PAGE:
If $p$ is congruent to 1 mod 4 where $p$ is an odd prime, then $x^2$ congruent to -1 mod $p$ has 2 solutions.

If $$p = 5$$, then the values of $$x$$ that will satisfy the congruence $$x^2 \equiv -1 \bmod p$$ are $$2, 3$$

If $$p = 13$$, then the values of $$x$$ that will satisfy the above congruence are $$5, 8$$. And so on...

How can i prove that for all $$p$$ s.t. $$(p \equiv 1\bmod 4)$$, then $$x^2\equiv -1\bmod p$$ has only $$2$$ solutions? And by observation, I think it will also hold on $$p^k$$? How can I prove it though?

Thank you!

As mentioned, the case of prime $$p$$ is quadratic reciprocity. For $$p^k$$ you can use Hensel lifting. The point is this. Suppose $$x \in [1,2, \ldots, p^j-1]$$ is a solution of $$x^2 \equiv -1 \mod p^j$$, where $$p$$ is an odd prime and $$j \ge 1$$. Thus $$x^2 = -1 + z p^j$$ for some integer $$z$$. Consider $$x + p^j y$$ where $$y \in [0,1,\ldots, p-1]$$. We have $$(x + p^j y)^2 = x^2 + 2 p^j x y + p^{2j} y^2 \equiv -1 + (z + 2x y) p^j \bmod p^{j+1}$$ so $$x + p^j y$$ will be a solution mod $$p^{j+1}$$ iff $$y \equiv -z/(2 x) \bmod p$$. Thus every solution mod $$p^j$$ lifts to a unique solution mod $$p^{j+1}$$.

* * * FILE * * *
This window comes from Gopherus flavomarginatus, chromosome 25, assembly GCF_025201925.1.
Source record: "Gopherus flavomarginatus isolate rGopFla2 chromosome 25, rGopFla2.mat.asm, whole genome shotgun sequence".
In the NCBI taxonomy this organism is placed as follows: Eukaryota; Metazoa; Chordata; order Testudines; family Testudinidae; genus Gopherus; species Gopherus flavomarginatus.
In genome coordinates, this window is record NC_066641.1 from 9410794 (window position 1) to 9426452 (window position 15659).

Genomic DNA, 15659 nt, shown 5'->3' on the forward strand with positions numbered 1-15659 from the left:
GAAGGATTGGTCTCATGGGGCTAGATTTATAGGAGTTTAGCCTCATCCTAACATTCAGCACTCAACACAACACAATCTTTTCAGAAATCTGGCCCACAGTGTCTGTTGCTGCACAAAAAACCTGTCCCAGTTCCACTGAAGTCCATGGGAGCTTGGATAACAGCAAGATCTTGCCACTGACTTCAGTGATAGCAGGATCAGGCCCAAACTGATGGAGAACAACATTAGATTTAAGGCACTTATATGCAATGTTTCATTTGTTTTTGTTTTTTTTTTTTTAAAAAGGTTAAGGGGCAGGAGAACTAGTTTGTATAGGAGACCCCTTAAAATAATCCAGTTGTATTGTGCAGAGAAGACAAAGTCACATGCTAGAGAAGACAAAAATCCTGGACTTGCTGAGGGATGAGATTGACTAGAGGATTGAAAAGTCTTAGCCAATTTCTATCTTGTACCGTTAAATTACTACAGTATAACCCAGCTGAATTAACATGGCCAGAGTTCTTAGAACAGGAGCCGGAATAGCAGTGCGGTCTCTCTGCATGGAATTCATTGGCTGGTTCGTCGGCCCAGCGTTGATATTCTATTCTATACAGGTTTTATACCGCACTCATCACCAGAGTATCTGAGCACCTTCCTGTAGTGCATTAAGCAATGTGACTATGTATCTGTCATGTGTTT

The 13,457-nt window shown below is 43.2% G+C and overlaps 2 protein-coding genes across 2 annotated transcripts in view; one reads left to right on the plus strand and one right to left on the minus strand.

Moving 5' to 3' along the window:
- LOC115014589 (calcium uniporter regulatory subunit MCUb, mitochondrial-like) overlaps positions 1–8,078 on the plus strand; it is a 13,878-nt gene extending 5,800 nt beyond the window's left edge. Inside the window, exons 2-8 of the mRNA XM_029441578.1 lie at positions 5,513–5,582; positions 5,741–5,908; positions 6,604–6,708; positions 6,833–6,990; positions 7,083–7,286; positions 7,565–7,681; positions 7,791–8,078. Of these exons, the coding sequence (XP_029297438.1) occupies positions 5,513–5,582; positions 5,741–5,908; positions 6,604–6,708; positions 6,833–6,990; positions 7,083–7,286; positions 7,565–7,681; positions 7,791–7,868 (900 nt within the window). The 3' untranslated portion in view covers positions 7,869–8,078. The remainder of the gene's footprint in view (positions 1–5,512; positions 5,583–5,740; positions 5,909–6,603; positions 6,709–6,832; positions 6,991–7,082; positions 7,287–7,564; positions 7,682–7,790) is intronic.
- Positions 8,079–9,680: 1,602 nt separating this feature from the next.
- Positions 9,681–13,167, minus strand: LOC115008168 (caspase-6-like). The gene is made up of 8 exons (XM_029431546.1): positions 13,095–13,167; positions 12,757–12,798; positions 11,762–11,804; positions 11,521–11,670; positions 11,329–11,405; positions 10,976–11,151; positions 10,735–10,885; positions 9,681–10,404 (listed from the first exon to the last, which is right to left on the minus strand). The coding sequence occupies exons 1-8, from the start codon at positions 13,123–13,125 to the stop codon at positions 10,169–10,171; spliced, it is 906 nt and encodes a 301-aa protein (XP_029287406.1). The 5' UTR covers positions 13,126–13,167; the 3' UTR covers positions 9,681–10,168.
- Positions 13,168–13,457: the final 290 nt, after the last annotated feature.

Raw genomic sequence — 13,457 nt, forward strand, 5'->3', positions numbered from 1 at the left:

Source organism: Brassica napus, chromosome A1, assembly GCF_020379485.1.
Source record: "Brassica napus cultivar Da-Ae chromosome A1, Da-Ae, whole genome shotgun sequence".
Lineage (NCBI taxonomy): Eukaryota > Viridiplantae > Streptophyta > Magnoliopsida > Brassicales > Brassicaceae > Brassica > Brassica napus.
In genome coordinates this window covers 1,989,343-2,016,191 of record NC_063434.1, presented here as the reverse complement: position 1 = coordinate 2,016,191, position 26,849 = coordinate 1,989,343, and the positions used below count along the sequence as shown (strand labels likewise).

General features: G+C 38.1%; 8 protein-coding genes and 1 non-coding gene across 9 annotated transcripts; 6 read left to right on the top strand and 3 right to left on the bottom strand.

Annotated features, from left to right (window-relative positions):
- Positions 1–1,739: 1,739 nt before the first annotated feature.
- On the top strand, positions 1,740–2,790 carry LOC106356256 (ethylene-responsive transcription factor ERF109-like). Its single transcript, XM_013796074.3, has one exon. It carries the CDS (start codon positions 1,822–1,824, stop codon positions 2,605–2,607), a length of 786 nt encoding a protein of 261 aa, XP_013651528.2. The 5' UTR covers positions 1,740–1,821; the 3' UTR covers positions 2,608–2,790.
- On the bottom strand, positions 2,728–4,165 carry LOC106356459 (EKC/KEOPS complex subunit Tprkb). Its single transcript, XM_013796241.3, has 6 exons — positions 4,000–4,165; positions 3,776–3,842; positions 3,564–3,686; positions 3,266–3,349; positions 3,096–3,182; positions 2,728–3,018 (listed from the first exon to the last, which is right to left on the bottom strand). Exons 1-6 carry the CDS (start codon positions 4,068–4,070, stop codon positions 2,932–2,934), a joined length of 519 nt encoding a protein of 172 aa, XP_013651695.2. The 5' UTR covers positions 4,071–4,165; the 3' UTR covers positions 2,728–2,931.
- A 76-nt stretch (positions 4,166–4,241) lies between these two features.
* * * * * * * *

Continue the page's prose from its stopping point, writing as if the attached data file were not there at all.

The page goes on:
Induction on $$k$$ in $$p^k.$$ For $$k \geq 2,$$ we have two roots of $$-1 \pmod {p^{k-1}}.$$ Take one of them, call it $$r,$$ and pick a representative $$R$$ for $$r \pmod {p^k}.$$ We know that $$R^2 \equiv -1 + W p^{k-1} \pmod {p^k}$$ where $$W$$ is a value mod $$p,$$ if you wish, you may demand $$0 \leq W < p.$$
This $$R$$ then solve, for integer $$t,$$ $$\left( R + t p^{k-1} \right)^2 \equiv -1 \pmod {p^k} \; ?$$ $$R^2 + 2Rt p^{k-1} + t^2 p^{2k-2} \equiv -1 \pmod {p^k} \; ?$$ Since $$k \geq 2,$$ we have $$2k-2 \geq k.$$ $$R^2 + 2Rt p^{k-1} \equiv -1 \pmod {p^k} \; ?$$ $$-1 + W p^{k-1} + 2Rt p^{k-1} \equiv -1 \pmod {p^k} \; ?$$ $$W p^{k-1} + 2Rt p^{k-1} \equiv 0 \pmod {p^k} \; ?$$ $$W + 2Rt \equiv 0 \pmod p \; ?$$ Now, $$2R$$ is invertible $$\pmod p,$$ so there is one and only one solution $$\pmod p$$ to $$2Rt \equiv -W \pmod p \; ?$$
That's it, you get exactly one root on top of each root you have, in the process of going up one power of $$p$$